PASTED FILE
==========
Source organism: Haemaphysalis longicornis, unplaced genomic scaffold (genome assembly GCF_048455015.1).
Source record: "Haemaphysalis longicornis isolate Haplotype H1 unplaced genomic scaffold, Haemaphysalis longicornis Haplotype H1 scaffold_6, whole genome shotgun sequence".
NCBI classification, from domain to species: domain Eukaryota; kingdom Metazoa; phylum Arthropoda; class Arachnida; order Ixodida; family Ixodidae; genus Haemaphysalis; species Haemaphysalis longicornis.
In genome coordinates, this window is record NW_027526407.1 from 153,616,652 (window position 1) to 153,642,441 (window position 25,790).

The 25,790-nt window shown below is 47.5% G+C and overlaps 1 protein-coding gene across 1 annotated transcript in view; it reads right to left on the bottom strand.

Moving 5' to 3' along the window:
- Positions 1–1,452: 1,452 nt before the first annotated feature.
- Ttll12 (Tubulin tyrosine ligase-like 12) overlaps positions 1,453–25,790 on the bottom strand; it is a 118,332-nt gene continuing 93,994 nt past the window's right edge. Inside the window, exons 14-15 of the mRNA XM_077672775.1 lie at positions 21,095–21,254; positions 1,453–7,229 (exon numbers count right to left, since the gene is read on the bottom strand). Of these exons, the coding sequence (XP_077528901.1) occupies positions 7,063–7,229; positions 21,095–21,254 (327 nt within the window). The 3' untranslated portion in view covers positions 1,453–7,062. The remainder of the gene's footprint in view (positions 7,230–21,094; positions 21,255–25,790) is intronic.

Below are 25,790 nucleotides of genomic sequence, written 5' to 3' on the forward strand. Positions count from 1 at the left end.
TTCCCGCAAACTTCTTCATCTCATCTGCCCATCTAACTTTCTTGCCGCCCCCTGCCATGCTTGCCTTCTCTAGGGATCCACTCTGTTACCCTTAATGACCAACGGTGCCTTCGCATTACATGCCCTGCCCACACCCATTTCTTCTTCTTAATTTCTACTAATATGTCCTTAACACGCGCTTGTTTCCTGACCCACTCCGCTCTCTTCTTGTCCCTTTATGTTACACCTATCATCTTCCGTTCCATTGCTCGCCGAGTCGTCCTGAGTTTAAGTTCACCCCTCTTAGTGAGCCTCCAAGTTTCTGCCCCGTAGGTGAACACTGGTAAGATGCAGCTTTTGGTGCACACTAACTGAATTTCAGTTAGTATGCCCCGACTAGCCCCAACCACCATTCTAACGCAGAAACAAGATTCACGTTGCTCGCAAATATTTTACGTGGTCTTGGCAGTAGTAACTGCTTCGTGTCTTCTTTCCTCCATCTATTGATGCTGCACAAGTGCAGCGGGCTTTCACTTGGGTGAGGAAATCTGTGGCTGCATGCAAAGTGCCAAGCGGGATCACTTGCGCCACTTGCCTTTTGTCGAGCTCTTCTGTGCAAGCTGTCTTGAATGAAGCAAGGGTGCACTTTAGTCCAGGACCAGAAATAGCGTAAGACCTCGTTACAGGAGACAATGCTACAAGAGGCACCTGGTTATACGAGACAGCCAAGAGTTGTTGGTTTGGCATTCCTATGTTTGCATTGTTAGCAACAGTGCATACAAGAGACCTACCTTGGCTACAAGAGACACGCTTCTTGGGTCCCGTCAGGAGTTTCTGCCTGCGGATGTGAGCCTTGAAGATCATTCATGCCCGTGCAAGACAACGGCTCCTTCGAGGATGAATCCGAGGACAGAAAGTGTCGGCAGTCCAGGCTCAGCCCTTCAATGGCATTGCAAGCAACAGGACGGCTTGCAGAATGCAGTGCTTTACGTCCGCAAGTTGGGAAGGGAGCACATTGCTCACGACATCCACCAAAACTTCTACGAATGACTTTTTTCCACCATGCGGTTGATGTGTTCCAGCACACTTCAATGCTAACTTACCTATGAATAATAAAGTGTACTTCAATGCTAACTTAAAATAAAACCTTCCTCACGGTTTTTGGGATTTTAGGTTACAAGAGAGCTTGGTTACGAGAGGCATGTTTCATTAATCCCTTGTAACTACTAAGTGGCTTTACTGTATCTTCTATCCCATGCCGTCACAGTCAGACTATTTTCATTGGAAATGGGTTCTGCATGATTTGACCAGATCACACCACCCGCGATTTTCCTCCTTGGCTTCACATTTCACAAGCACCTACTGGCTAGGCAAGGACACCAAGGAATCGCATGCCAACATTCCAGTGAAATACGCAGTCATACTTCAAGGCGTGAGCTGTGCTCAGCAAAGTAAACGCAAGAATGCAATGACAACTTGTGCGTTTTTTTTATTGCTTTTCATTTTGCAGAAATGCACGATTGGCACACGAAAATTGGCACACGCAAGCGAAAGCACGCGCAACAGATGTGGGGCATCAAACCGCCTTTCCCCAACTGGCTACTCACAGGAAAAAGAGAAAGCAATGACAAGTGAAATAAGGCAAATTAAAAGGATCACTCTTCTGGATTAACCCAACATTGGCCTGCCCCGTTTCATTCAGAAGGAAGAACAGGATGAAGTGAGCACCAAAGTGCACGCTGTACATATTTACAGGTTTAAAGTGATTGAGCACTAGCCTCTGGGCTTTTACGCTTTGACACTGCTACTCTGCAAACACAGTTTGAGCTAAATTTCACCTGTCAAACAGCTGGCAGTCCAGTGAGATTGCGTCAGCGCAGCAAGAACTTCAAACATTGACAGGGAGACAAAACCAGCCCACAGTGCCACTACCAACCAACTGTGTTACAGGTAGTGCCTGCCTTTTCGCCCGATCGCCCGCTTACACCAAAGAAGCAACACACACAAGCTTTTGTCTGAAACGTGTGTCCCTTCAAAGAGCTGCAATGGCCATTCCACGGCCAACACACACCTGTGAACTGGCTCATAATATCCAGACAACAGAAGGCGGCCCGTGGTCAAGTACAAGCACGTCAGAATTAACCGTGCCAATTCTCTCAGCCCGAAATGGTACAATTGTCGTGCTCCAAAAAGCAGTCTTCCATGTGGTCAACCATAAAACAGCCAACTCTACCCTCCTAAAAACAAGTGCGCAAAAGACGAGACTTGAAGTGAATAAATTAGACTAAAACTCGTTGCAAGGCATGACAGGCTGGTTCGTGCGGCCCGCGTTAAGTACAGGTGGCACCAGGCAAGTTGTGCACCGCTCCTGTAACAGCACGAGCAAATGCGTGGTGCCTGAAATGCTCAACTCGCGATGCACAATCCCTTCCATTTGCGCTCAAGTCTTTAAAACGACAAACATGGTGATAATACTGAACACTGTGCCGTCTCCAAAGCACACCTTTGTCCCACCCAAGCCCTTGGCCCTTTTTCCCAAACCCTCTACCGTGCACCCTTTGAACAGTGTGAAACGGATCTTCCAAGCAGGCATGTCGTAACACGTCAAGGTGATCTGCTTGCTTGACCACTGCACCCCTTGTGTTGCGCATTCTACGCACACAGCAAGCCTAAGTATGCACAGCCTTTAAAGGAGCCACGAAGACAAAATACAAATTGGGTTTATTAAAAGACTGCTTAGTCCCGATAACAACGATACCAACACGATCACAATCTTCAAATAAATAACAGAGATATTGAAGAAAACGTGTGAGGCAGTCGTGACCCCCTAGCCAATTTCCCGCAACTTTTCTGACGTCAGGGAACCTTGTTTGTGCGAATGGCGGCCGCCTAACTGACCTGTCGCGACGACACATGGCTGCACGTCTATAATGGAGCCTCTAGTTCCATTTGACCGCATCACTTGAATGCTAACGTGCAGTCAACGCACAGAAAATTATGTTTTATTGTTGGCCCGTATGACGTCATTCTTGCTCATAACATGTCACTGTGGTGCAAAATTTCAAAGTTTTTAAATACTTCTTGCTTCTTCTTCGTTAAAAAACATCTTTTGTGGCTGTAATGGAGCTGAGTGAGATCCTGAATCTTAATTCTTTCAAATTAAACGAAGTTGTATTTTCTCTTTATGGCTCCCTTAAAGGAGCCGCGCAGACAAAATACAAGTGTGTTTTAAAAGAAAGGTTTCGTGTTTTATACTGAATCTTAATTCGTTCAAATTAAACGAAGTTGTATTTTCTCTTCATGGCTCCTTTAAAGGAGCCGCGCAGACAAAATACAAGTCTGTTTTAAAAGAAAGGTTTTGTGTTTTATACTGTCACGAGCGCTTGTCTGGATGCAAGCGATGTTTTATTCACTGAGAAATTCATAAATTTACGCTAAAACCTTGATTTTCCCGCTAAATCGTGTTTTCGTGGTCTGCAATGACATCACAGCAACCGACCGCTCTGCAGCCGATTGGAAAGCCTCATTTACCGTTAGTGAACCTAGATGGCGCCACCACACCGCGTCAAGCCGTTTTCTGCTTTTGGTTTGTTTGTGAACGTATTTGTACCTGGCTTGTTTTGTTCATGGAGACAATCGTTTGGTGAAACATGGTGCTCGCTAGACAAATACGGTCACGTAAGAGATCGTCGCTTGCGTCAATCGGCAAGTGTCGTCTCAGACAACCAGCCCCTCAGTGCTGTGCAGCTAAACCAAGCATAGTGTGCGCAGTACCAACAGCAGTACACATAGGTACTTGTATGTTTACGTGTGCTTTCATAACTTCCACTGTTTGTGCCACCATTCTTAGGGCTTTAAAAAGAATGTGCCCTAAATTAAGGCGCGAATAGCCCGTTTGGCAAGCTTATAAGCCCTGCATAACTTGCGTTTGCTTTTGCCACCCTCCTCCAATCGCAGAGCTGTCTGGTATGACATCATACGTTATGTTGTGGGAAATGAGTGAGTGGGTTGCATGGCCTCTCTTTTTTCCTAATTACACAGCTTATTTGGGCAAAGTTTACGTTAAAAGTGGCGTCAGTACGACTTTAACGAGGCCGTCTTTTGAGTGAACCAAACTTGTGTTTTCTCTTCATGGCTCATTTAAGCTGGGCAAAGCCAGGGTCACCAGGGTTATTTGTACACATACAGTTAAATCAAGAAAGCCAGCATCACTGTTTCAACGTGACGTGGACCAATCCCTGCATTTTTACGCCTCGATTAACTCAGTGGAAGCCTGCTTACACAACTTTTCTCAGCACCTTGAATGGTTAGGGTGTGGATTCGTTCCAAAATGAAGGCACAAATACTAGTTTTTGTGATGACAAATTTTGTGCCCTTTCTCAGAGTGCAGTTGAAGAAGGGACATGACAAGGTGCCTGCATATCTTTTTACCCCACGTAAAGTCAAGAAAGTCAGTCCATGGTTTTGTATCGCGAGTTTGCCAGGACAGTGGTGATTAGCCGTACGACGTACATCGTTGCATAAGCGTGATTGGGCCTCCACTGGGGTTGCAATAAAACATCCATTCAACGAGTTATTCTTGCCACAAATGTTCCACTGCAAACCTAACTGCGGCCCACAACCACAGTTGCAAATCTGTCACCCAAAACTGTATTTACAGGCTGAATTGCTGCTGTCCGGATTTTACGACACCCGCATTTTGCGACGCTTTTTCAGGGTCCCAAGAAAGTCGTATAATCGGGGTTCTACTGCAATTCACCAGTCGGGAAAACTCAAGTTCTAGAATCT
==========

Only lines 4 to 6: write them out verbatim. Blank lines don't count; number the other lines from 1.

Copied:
In genome coordinates, this window is record NW_027526407.1 from 153,616,652 (window position 1) to 153,642,441 (window position 25,790).

The 25,790-nt window shown below is 47.5% G+C and overlaps 1 protein-coding gene across 1 annotated transcript in view; it reads right to left on the bottom strand.

Moving 5' to 3' along the window: